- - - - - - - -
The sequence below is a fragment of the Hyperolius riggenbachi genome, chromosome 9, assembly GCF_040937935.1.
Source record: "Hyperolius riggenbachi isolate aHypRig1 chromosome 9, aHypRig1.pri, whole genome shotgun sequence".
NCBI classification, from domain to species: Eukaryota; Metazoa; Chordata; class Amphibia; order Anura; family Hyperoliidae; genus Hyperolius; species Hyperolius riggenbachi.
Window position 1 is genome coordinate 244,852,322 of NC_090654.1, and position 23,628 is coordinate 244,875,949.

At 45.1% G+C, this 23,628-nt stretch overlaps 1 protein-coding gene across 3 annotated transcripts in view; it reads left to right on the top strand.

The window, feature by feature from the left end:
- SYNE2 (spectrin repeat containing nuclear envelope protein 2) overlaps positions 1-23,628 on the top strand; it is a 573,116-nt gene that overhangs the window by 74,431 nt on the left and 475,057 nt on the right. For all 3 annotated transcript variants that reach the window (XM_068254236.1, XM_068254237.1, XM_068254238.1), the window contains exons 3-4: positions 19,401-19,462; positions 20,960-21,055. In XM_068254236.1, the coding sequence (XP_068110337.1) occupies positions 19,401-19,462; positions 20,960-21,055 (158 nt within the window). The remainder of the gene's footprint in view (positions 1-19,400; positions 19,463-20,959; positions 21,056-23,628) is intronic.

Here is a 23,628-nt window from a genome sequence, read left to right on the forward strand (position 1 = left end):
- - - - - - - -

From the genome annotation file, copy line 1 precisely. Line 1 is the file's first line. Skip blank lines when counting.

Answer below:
The sequence below is a fragment of the Hyperolius riggenbachi genome, chromosome 9, assembly GCF_040937935.1.